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High cholesterol symptoms: The mark on your face indicating ‘unhealthy’ cholesterol levels

High cholesterol: Nutritionist reveals top prevention tips

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The American Academy of Dermatology Association provided the scientific name for these cholesterol deposits on the eyelids – xanthelasma. When they appear elsewhere on the skin, it’s known as xanthoma. These soft, cholesterol-filled plaques require a prompt visit to the doctor’s clinic. They are indicative of high cholesterol, which may need treatment to stop it from developing into heart disease.

Harvard Medical School stated the cholesterol deposits can also form near the nose.

The benign (i.e. non-cancerous) marks on the face tend to develop symmetrically, on both sides of the face, said Medical News Today.

They may also grow very slowly over time, and can join together to form bigger lumps.

Xanthelasma and xanthoma are indicative of the following:

  • High levels of low-density lipoprotein (LDL) “bad” cholesterol
  • Low levels of high-density lipoprotein (HDL) “good” cholesterol
  • High levels of total cholesterol (both LDL and HDL)
  • High levels of triglycerides

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These “abnormal” lipid levels are known as dyslipidemia, which increases the likelihood of various health issues.

To explain, high cholesterol levels means the fatty deposits are very likely to build-up along the artery walls.

This build-up of cholesterol can restrict blood flow to the heart, brain, and other areas of the body.

As a consequence, it increased the chances of developing angina (i.e. chest pain), a heart attack, stroke, and peripheral arterial disease.

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Does xanthelasma and xanthoma go away on their own?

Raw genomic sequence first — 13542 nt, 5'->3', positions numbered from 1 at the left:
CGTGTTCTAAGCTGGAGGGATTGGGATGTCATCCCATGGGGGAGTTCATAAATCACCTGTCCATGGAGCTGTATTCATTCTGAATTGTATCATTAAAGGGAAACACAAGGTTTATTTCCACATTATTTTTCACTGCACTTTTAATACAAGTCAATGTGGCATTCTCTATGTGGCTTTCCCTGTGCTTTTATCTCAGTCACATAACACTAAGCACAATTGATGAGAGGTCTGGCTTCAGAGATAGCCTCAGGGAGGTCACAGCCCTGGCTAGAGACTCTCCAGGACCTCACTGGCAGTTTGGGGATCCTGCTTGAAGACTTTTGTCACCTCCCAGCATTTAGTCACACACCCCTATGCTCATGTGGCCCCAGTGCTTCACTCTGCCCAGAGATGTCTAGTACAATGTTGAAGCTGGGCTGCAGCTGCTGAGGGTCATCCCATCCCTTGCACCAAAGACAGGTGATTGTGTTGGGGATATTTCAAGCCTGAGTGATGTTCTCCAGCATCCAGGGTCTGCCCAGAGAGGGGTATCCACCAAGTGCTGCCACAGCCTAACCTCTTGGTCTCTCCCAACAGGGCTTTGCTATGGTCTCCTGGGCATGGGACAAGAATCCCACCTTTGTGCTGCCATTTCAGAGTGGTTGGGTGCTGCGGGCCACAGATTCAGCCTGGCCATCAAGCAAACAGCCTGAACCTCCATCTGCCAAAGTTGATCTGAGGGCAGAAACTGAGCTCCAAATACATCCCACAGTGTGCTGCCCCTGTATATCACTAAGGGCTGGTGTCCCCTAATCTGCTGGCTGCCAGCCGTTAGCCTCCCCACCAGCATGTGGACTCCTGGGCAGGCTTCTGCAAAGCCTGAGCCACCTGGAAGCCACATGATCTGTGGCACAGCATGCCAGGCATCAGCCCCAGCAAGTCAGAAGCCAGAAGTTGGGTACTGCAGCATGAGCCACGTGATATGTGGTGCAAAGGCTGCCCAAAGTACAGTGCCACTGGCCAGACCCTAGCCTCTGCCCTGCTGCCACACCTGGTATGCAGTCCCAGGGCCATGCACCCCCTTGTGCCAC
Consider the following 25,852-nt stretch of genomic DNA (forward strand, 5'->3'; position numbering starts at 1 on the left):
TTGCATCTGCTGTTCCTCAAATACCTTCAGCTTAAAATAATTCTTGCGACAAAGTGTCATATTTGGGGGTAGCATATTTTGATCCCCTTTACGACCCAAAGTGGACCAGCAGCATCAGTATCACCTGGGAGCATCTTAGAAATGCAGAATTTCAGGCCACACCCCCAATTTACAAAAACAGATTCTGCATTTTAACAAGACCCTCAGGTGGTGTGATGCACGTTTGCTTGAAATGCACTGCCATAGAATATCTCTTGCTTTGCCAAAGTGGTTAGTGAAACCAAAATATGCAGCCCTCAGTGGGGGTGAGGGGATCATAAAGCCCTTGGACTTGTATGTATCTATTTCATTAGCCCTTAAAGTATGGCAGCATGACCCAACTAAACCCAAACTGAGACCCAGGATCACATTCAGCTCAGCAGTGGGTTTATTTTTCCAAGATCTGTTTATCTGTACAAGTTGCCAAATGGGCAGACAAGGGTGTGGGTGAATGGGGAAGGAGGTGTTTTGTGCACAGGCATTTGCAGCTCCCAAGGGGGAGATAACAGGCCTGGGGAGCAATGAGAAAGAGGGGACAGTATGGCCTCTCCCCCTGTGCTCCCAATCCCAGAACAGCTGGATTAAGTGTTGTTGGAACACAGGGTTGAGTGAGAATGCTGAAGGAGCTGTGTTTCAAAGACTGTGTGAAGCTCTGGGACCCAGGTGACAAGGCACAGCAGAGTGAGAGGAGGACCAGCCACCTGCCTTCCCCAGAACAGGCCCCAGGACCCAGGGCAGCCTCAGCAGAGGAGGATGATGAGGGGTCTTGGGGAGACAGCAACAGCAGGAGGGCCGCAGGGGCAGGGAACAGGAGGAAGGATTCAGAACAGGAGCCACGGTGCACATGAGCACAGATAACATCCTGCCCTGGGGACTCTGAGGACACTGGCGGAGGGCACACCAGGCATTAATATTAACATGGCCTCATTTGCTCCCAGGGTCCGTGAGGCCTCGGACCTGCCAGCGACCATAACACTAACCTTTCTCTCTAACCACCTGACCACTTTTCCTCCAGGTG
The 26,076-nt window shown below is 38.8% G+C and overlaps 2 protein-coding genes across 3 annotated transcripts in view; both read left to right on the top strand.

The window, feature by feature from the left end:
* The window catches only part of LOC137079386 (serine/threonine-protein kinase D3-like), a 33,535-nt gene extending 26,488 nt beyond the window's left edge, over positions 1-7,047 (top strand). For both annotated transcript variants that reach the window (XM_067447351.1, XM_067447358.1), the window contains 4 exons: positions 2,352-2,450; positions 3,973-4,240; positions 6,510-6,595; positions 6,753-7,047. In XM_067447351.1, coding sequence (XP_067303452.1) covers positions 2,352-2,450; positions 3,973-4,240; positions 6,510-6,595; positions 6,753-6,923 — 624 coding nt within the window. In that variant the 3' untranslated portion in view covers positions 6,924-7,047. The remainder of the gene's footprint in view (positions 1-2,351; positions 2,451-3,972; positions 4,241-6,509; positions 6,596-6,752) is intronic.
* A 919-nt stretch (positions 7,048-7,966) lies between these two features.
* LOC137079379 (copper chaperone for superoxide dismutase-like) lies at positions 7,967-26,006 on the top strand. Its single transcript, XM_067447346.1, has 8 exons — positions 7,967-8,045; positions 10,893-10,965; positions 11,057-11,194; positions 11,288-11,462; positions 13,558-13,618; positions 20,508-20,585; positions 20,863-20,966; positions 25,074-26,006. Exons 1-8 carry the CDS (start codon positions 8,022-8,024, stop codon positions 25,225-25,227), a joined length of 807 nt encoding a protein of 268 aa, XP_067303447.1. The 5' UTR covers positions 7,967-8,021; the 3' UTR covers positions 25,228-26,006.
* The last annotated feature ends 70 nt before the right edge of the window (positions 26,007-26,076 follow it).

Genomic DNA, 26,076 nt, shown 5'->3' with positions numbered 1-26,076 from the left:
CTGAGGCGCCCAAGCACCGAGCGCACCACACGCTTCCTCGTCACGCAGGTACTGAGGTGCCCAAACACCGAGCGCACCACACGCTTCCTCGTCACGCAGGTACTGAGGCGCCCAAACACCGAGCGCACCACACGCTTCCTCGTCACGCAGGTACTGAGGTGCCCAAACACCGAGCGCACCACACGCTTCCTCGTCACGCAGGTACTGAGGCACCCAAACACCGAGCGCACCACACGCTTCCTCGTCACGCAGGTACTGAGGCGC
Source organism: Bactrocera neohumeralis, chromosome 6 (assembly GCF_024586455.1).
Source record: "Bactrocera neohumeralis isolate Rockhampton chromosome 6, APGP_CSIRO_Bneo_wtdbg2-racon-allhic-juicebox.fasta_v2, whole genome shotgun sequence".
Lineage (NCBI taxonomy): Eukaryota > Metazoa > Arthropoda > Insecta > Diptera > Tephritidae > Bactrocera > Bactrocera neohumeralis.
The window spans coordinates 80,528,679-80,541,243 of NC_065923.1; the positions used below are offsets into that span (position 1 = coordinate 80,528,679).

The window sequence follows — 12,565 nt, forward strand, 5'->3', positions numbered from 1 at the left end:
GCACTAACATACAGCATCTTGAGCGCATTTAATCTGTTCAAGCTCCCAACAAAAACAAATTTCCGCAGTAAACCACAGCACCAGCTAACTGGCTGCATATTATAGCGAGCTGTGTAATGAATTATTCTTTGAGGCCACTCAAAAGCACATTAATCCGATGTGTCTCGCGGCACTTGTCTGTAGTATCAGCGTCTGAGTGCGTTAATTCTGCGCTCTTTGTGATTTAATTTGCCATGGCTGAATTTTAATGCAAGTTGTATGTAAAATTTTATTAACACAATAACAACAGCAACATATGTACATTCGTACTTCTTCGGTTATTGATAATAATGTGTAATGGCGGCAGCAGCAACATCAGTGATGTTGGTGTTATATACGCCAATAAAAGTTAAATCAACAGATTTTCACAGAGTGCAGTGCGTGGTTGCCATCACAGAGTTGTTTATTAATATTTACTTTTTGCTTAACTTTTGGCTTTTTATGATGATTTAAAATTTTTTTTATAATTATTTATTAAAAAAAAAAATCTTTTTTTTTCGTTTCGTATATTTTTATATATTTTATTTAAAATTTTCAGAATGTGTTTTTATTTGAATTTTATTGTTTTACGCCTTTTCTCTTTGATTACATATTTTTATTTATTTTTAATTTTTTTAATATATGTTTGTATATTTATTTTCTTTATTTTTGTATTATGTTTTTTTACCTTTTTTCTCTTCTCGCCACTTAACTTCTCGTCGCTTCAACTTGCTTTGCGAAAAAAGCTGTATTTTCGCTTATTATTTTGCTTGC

Winchester Hospital stated they can be “cosmetically disfiguring”, appearing on the:

  • Face
  • Elbows
  • Joints
  • Tendons
  • Knees
  • Hands
  • Feet
  • Buttocks

The bumps may be “tender, itchy and painful”, but this isn’t true of all cases.

Lowering the amount of saturated fat you eat will improve cholesterol levels.

As a result, the cholesterol plaques on the skin might go away – especially if you’re combining a better diet with medication.

Other removal options might include laser vaporisation, where “different types of light” can be used to remove the lesions.

Treatment might involve “applying chemicals to the affected area” or surgery to “cut them out”.

“If you have them removed, it’s possible they will come back,” warned Winchester Hospital.

To minimise the risk of xanthelasma and xanthoma reoccuring, you’ll need to lower cholesterol levels.

Lifestyle factors that contribute to high cholesterol levels include:

  • A diet high in saturated fats and cholesterol
  • Being overweight or obese
  • Not getting enough exercise or physical activity
  • Consuming alcohol excessively
  • Smoking tobacco products
  • Other causes of dyslipidemia include:
  • Diabetes
  • Chronic kidney disease
  • Hypothyroidism
  • High blood pressure
  • Primary biliary cirrhosis and some other liver disorders
  • A family history of stroke or heart disease
  • Certain medications, including beta-blockers, oral contraceptives, retinoids, and anabolic steroids

To reduce cholesterol levels, the NHS said it’s important to eat foods that contain more unsaturated fats, such as:

  • Oily fish, such as mackerel and salmon
  • Nuts, such as almonds and cashews
  • Seeds, such as sunflower and pumpkin seeds
  • Avocados
  • Vegetable oils and spreads

In addition, the national health body greatly encourages people wanting to lower their cholesterol levels to exercise more regularly.

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